Retail and e-commerce
Consider this workflow
- You walk into a store with a photo of an item of interest. For instance, a photo of a handbag that you saw on someone
- You ask the sales clerk if the item is available
- The sales clerk takes a photo of the item with his iPad
- The captured image is used to search the local catalog database on his iPad
- If the item is available, you are directed to the right aisle. You can also be presented with alternatives and recommendations on other related items.
- Captured image is deleted and never leaves the iPad
Image-based search augment the more traditional text-based search and even voice-based search experience which rely on the user’s ability to describe the item of interest. Applications with image-based search can significantly improve both the online and in-store shopping experience. While the advantages of image-based search are quite obvious in case of e-commerce applications, workflows such as the one described above provides an opportunity for traditional brick-and-motor stores to compete with online shopping experiences.
Behind the scenes, the catalog/inventory app uses an Image Classifier ML model to identify the item that is captured using the tablet camera. Once identified, the app looks up the local Couchbase Lite database to check if the item is available at the store and retrieves other relevant details such as if it is in stock and the aisle where it can be found. The images never leave the store app and can be locally deleted after use, alleviating any privacy concerns.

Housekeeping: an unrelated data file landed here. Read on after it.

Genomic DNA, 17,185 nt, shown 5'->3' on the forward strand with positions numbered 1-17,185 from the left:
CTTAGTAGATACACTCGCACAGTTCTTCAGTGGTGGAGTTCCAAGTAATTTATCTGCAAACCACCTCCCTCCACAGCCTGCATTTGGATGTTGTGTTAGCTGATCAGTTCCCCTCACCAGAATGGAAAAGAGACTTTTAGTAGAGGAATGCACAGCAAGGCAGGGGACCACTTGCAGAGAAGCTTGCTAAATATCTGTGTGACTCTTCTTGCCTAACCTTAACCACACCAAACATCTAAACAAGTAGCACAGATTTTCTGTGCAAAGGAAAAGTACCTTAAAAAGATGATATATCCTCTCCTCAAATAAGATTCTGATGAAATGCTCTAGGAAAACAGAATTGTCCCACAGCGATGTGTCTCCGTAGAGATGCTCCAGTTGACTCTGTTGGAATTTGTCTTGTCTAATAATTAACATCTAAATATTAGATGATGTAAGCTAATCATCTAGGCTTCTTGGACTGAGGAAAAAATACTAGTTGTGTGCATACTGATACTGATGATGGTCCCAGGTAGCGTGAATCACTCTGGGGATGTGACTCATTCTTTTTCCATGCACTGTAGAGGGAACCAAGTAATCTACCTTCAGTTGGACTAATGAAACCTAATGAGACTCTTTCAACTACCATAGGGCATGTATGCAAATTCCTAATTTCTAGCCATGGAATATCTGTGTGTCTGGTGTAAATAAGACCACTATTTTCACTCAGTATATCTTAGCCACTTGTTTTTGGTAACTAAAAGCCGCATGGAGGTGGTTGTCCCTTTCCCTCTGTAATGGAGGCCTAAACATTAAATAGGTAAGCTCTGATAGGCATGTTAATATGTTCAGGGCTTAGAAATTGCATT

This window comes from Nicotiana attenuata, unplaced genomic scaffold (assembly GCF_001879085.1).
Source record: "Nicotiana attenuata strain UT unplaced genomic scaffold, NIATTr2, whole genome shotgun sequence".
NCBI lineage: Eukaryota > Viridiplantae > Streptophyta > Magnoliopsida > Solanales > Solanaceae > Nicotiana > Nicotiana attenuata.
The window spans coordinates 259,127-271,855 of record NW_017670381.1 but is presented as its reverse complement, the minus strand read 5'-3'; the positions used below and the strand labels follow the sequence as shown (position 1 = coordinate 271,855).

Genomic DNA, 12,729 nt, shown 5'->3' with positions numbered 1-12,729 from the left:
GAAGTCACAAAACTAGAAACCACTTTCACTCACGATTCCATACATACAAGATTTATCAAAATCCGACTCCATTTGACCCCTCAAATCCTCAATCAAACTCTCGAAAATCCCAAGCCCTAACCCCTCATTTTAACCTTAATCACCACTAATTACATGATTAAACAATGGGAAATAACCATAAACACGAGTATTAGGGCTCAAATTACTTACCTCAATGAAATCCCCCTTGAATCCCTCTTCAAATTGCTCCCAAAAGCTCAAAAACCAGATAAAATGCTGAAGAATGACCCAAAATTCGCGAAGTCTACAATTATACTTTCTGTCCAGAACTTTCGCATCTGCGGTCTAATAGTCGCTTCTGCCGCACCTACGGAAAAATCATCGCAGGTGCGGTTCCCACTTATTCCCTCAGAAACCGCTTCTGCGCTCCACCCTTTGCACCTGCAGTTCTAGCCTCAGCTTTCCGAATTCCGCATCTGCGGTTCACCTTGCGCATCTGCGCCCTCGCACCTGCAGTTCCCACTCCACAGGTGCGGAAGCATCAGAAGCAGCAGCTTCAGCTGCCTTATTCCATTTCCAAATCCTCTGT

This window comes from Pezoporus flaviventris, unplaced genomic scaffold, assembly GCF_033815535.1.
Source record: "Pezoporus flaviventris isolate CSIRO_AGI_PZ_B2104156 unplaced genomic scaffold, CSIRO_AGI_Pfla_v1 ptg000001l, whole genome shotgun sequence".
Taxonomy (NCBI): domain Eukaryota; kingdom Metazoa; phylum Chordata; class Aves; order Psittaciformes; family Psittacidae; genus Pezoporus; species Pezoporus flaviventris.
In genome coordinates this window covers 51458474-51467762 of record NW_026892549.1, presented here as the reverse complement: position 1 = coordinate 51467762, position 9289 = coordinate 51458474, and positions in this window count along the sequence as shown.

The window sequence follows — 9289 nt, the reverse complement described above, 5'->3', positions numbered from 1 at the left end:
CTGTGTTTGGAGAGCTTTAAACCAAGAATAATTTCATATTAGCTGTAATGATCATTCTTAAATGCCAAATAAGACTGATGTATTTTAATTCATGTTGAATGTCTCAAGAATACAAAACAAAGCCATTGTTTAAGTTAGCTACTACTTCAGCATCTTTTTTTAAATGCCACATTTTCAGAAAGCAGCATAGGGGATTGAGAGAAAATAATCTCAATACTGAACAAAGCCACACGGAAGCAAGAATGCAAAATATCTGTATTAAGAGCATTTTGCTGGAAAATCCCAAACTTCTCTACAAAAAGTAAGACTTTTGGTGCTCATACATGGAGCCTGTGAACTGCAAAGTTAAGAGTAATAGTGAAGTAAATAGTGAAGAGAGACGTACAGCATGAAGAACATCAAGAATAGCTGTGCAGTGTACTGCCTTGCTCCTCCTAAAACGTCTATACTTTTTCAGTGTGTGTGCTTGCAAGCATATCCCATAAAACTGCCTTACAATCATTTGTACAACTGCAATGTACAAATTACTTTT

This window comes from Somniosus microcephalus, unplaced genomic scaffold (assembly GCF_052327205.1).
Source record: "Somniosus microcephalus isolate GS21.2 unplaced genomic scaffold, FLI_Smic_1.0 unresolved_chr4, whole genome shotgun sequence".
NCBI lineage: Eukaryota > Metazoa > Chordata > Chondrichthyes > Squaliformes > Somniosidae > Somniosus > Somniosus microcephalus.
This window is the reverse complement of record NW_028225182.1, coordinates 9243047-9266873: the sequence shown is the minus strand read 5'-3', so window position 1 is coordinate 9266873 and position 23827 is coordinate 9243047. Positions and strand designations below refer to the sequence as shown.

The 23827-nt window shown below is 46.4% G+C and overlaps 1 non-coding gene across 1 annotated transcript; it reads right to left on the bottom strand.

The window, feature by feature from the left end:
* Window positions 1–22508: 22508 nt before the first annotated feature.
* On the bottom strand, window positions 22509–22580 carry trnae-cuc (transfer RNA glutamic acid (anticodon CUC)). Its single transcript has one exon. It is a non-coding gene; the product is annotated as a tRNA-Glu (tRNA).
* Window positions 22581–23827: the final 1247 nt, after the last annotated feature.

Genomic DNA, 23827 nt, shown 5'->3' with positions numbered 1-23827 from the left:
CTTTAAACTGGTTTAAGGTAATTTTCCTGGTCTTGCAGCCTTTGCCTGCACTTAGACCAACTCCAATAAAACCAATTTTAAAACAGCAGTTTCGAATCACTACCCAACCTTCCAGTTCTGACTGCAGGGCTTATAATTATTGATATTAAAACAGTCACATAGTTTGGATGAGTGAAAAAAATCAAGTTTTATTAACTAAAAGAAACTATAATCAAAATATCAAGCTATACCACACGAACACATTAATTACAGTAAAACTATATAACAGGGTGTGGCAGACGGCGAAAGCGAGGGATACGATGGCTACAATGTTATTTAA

Consider a self-ordering kiosk at a fast food restaurant. Here is a typical workflow.
- You walk up to a self-ordering kiosk in a fast food restaurant
- Kiosk is equipped with a camera that takes your image (with your permission of course)
- The captured face image is used to lookup a local database of registered patrons to identify your preferences
- The system can pull up order history, suggest meal orders, apply loyalty points and such. Your order can be placed using credit card on file.
- Captured image is deleted and never leaves the kiosk
Self-ordering kiosks are fairly ubiquitous and have revolutionized the meal ordering experience by reducing wait times resulting in faster service. Equipping these kiosks with facial recognition technology can make that experience even more seamless and faster.
Beind the scenes, the kiosk is running an app that uses a Facial Recognition ML model such as OpenFace to generate a unique fingerprint of the captured face image. The app then performs a similarity match between the fingerprint of the captured face image and the fingerprints of images in Couchbase Lite database to identify the closest match.